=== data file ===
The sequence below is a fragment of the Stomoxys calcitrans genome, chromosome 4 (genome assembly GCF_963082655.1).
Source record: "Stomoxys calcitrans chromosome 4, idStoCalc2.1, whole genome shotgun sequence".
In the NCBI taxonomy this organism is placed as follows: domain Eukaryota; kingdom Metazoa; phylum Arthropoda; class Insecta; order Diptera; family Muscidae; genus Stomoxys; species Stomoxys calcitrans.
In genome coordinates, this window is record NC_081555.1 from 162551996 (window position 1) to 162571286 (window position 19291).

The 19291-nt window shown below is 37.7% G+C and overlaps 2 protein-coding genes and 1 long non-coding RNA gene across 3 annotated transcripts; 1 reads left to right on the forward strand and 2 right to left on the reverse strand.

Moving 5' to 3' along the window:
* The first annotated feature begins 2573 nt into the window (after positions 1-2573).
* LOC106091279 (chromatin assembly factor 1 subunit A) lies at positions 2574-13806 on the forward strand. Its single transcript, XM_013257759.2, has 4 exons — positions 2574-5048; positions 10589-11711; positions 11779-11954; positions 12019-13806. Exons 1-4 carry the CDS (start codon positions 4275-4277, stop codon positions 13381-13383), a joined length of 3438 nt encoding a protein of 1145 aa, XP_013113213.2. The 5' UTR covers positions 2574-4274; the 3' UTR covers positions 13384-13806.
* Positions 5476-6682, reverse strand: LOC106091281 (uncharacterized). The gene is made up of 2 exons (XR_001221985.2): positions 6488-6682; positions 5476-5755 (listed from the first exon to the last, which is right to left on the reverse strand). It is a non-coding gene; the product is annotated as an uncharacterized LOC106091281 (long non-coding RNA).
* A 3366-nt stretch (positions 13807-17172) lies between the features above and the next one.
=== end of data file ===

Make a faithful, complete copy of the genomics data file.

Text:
The sequence below is a fragment of the Stomoxys calcitrans genome, chromosome 4 (genome assembly GCF_963082655.1).
Source record: "Stomoxys calcitrans chromosome 4, idStoCalc2.1, whole genome shotgun sequence".
In the NCBI taxonomy this organism is placed as follows: domain Eukaryota; kingdom Metazoa; phylum Arthropoda; class Insecta; order Diptera; family Muscidae; genus Stomoxys; species Stomoxys calcitrans.
In genome coordinates, this window is record NC_081555.1 from 162551996 (window position 1) to 162571286 (window position 19291).

The 19291-nt window shown below is 37.7% G+C and overlaps 2 protein-coding genes and 1 long non-coding RNA gene across 3 annotated transcripts; 1 reads left to right on the forward strand and 2 right to left on the reverse strand.

Moving 5' to 3' along the window:
* The first annotated feature begins 2573 nt into the window (after positions 1-2573).
* LOC106091279 (chromatin assembly factor 1 subunit A) lies at positions 2574-13806 on the forward strand. Its single transcript, XM_013257759.2, has 4 exons — positions 2574-5048; positions 10589-11711; positions 11779-11954; positions 12019-13806. Exons 1-4 carry the CDS (start codon positions 4275-4277, stop codon positions 13381-13383), a joined length of 3438 nt encoding a protein of 1145 aa, XP_013113213.2. The 5' UTR covers positions 2574-4274; the 3' UTR covers positions 13384-13806.
* Positions 5476-6682, reverse strand: LOC106091281 (uncharacterized). The gene is made up of 2 exons (XR_001221985.2): positions 6488-6682; positions 5476-5755 (listed from the first exon to the last, which is right to left on the reverse strand). It is a non-coding gene; the product is annotated as an uncharacterized LOC106091281 (long non-coding RNA).
* A 3366-nt stretch (positions 13807-17172) lies between the features above and the next one.